If someone were to thumb through the photographs on Elle Janecek's phone, they might get the wrong idea. Her collection is filled with images of cuts, bruises and stitches. The faces are distorted with blood and gore.
As a makeup artist for various local theater companies, it's all in the name of performing arts.
On Saturday, Janecek shared what she has learned about the darker side of theatrical production. In the back room of Anchorage Community Theater's home on 70th Avenue, beneath stacks and stacks of props, Janecek taught 15 community theater actors to get comfortable with the tools of the trade. Students learned about the colors of bruises, dabbed their fingers in sticky-sweet fake blood and smoothed out the rough edges of fake noses and chins.
Though she started out painting scenic background for plays while in college in Washington state, she was soon tapped to make characters look like they've been injured in fights. She consulted the pictures in EMT training books.
Now, Elle works with TBA Theater, Anchorage Community Theater, the Anchorage Opera, Cyrano's Off-Center Playhouse and others. She includes her current day-job at Darae's Salon and Spa in her 20 years of makeup background, where presumably clients want fewer imperfections, not more. She's hoping to pass along some of her skills to Anchorage community theater actors who often do their own makeup.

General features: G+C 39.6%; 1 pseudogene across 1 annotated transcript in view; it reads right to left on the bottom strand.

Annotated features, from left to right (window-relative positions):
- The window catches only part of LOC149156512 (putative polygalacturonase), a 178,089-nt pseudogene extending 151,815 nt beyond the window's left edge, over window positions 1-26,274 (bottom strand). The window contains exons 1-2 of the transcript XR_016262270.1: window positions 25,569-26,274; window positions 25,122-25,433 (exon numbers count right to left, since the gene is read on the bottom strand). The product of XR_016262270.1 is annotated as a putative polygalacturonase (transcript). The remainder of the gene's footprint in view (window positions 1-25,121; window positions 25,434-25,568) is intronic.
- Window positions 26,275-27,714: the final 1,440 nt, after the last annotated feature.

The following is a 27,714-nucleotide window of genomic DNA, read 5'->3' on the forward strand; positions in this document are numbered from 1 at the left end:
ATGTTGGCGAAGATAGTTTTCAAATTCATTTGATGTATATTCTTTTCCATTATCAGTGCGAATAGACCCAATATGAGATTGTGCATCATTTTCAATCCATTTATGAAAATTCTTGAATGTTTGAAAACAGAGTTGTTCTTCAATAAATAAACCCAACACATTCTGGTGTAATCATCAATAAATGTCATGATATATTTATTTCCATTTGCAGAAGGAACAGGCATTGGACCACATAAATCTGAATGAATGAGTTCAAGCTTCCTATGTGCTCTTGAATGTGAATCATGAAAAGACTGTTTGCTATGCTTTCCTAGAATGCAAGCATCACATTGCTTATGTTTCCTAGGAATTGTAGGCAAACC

"Makeup is really about learning from your mistakes. It's not about doing it right. It's about 'how can I make this look OK for now?'" Janecek said.
Saturday's class coincided nicely for ACT. The company will be performing "At Home With The Clarks" in March. Its second act is full of zombie activity and a few of its actors took the lesson.
Saturday's class was low-stress, an atmosphere that stands in contrast to work she has done backstage. At those time she can be called on to work by headlamp to transform a character to bruised and bloody while the play is ongoing.
"It's a good kind of stress. It's exciting," she said.
The students at ACT started with the basics of stage makeup, but by the end of the second week the students left battered, bruised and smiling. The group is tossing around the idea starting a club to work on interesting makeup challenges.
Janecek took a few pictures with her phone before students went home. Her phone pictures might be unusual, but unpleasant details can be important to a storyline.
She regularly references her pictures as she works, and her collection includes injuries fake and real. "If it's somebody that I know even a little, I'm very likely to say, 'Oh my gosh, you have stitches. Can I take a picture of that?' "
That's not so unusual, she says. "Hairstylists do it for hairstyles," she said. "Mine just happen to be more disgusting."